This dentist was awful in totally different ways. The posters on the wall were all way off topic. One was about skiing. One was about a gardener. These are fine posters, I guess, but they really have no place at a dentist. The dentist himself was painfully middle aged and average as far as white men go. He asked run-of-the-mill white guy questions like, “So, do you have kids?” And, “What do you like to cook at home?” He dealt with my teeth as middle-agedly and averagely as you would have expected. He wasn’t mean about my teeth, but he wasn’t nice. He dealt with my problems, and I saw him three times to get other cavities filled.
Years passed. We moved to Chicago, and dentistry didn’t feel all that important. There were other things to do, like buy a coat, or figure out the best hot dog. (Not for me, of course; lifetime vegetarian over here. But you know, sometimes your friends come to visit and they want to know about the best hot dog, and you don’t want to seem like that snobby type of vegetarian who sticks her nose up at ideas like hotdogs.) More years passed.
As years were passing, I want to emphasize this: I was STILL doing all the basic dental things. I was brushing my teeth with a real toothbrush and actual, foamy, minty toothpaste — even when I went camping. I still flossed. In fact, I flossed kind of a lot! This is because that FIRST dental catastrophe (remember that? From five paragraphs ago? Where I entered the pits of hell and had my tooth jackhammered by an apparent amateur in a strip mall with no novocaine?) had left me with a weird groove behind one of my teeth that was impossible for my tongue to ignore. The groove was deep and often got shreds of food wedged in it. Luckily, the “dentist” had done such a poor job that I could actually use my (weak, chemically mutilated) HAIR to floss it. I did this all the time, as a kind of a party trick. In hind’s sight, flossing with one’s (mutant, degraded) hair is probably not actually that great for one’s teeth. But forth I charged.
I assumed that I was doing the bare minimum amount that I needed to do to ensure that my teeth would stay basically fine. I was never trying to have the Beyonce of teeth, or even the Kelly Rowland of teeth. I was ok with it if my teeth auditioned for The Voice and failed to turn a chair. Just so long as the coaches would say, “It’s OK, you’ve got the average human amount of talent, and if you were to work really hard, you COULD be extraordinary.”
Also, I just want to say, there were like four years of my life where I lived with people who didn’t eat sugar, and so I only ate sugar in secret under my covers while also binge watching a secret show such as “Say Yes to the Dress.” When you’re not outwardly eating sugar, you’re not eating as much sugar as all those other Twizzlers-chompers and M&M-munchers you see on the trains and featured on sitcoms. So I assumed that was earning me some teeth points, too.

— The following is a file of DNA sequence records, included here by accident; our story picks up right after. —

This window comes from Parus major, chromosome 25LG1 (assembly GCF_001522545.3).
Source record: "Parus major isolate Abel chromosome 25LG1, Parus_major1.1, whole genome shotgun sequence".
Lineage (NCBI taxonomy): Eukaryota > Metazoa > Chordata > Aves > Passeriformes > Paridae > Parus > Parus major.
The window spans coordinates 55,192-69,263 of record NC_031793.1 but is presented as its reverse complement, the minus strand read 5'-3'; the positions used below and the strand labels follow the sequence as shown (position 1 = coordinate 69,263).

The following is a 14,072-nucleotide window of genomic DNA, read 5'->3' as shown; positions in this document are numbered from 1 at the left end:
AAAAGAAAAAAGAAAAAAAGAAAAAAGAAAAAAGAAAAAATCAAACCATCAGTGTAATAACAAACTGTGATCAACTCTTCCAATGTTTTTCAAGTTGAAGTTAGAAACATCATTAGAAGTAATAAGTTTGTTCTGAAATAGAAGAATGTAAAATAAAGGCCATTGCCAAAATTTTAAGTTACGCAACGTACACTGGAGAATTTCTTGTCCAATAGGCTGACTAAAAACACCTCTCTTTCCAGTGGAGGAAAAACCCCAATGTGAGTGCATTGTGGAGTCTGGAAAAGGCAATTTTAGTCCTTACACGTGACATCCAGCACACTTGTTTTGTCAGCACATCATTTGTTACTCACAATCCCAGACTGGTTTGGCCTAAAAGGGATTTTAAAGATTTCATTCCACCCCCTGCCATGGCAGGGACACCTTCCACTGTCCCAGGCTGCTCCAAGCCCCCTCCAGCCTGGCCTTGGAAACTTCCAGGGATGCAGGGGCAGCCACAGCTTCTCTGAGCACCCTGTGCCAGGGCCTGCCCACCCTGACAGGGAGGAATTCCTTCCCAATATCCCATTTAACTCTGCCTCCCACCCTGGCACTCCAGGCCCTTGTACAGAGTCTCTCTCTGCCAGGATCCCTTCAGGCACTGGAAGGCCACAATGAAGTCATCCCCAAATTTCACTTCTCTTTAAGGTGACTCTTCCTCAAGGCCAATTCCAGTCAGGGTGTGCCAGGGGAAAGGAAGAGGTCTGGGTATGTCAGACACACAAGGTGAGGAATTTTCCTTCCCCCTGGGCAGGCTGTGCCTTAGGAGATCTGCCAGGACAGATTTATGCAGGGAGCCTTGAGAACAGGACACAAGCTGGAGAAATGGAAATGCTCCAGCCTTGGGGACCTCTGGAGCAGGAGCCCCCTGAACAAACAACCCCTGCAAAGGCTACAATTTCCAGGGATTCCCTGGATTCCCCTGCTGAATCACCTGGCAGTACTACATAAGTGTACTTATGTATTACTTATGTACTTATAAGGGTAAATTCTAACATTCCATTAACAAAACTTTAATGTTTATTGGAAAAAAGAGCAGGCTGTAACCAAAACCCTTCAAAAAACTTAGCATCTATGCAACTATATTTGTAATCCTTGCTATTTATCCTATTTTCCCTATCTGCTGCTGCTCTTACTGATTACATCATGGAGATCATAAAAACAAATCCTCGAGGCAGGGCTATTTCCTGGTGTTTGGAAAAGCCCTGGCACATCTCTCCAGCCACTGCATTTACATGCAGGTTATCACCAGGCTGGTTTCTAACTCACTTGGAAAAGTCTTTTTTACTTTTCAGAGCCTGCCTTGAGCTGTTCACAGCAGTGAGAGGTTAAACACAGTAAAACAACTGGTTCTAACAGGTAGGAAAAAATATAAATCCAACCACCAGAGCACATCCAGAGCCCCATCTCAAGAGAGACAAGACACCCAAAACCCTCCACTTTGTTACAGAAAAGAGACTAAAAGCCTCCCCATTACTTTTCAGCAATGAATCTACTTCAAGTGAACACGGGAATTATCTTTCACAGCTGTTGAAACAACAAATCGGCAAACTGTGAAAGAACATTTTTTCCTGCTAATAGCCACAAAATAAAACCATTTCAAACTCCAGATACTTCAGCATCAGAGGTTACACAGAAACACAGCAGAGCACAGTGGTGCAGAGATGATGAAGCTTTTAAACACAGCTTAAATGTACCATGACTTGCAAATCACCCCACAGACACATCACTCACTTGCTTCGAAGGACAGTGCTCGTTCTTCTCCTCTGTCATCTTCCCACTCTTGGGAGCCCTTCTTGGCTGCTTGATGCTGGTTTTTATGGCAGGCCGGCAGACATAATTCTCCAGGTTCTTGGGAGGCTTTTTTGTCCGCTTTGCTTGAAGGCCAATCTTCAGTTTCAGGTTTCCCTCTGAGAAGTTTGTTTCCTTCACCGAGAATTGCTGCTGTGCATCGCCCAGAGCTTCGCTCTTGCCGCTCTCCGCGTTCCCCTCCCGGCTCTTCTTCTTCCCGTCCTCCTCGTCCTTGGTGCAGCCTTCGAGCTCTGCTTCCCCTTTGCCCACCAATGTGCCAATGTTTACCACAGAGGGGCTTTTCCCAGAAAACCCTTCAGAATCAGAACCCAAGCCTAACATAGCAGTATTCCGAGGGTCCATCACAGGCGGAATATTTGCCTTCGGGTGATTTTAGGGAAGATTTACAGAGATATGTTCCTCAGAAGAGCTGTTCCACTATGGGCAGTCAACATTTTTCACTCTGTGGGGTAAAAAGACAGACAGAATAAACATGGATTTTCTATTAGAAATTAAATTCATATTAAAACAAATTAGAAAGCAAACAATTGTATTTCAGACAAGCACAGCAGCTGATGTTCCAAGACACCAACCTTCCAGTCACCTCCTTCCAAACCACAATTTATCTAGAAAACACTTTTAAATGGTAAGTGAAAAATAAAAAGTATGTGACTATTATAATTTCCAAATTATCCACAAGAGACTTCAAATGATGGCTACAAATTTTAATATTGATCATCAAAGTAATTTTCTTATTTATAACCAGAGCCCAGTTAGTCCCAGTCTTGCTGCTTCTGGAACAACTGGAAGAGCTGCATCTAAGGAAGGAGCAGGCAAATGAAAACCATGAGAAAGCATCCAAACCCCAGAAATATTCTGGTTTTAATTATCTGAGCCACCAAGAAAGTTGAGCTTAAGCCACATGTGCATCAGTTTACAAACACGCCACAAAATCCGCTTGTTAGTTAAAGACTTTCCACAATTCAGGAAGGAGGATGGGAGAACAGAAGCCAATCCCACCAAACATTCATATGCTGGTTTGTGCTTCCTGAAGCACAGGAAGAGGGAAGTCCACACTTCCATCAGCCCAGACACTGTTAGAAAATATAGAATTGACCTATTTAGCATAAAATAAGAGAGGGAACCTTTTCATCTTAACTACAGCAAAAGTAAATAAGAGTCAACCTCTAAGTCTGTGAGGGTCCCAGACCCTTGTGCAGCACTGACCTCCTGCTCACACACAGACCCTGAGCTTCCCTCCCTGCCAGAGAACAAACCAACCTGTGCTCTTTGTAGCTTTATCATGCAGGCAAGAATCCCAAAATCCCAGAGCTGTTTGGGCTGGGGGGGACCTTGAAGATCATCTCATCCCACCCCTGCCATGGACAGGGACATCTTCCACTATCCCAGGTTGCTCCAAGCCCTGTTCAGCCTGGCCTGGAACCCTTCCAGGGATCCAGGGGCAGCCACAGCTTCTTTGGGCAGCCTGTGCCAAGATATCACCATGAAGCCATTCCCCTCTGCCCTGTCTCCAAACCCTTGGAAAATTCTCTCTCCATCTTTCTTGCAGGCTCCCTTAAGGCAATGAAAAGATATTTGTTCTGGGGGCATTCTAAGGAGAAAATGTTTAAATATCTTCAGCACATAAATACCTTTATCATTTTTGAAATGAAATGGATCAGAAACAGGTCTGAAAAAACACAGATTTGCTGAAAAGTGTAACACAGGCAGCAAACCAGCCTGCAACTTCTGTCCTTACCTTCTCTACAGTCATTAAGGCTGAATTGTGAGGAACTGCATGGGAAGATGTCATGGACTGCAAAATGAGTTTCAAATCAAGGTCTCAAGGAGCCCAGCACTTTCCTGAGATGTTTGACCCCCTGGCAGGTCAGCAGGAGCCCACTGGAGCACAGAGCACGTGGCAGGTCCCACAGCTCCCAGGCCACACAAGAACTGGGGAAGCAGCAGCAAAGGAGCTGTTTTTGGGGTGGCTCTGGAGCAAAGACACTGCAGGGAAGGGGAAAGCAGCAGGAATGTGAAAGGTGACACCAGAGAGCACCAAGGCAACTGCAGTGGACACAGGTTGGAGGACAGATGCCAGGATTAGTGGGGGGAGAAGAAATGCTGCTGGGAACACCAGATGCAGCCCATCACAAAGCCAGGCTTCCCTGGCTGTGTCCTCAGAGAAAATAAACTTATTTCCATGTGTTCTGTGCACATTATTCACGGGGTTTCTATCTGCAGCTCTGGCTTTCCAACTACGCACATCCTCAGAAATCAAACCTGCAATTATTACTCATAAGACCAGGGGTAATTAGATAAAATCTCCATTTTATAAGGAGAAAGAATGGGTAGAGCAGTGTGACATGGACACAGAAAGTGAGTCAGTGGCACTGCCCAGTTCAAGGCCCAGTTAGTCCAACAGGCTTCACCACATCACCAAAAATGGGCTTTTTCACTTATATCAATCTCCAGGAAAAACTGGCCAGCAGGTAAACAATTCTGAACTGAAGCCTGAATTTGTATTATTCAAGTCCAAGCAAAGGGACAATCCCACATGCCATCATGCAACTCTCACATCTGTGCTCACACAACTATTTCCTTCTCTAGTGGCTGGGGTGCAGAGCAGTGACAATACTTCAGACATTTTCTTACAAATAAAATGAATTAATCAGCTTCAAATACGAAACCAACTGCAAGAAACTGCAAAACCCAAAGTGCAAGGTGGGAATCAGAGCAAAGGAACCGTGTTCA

I went three and a half years without going to the dentist, even though I knew (because the second bad dentist told me) that I had "a few" "little" cavities that I would (probably!) need to have taken care of at some point.
Then it started to become just a teensy bit painful to eat bread.
Then it wasn’t just a teensy bit, and the problem wasn’t only with bread. The problem was with literally anything that wasn’t a leaf. And the pain was UNREAL.
But look: This was only a problem having to do with ONE TOOTH, so I figured if I spent the rest of my life chewing on just the other side of my mouth, things would be fine.
The trouble is, sometimes a person cannot be so “chew”-sy (lol - get it?). Every once in a while you’re driving to a cool comedy show and you’re having a little bit of stale popcorn from a bag, and you’re thinking about comedy, and about why are men in comedy all such ass-sacks, and about how maybe you could be a great comedian even still even now that you’re in your thirties, and all of this while you’re chewing, and suddenly you accidentally chew with the Devil Tooth (as you have come to refer to it). This EXACT THING happened to me, kind of a lot. And the pain did not stay uniformly “pretty bad.” It increased exponentially, seemingly with each passing day.
At some point, I could not go through the day without having a migraine headache because of this damn tooth. It was a real problem. I told my writing class about this problem last year, and a student whose entire life was in obvious shambles — new haircut every week, losing weight a ton of weight, writing only about cocaine and Charlie CXC and exactly how she would murder certain exes — said to me, “Um, that’s really fucked up and you need to fix that. That’s what self-care MEANS.” When the person whose life most obviously requires a little fixing gets herself together enough to tell you to fix yourself, you have to wonder if maybe you’ve crossed a certain line.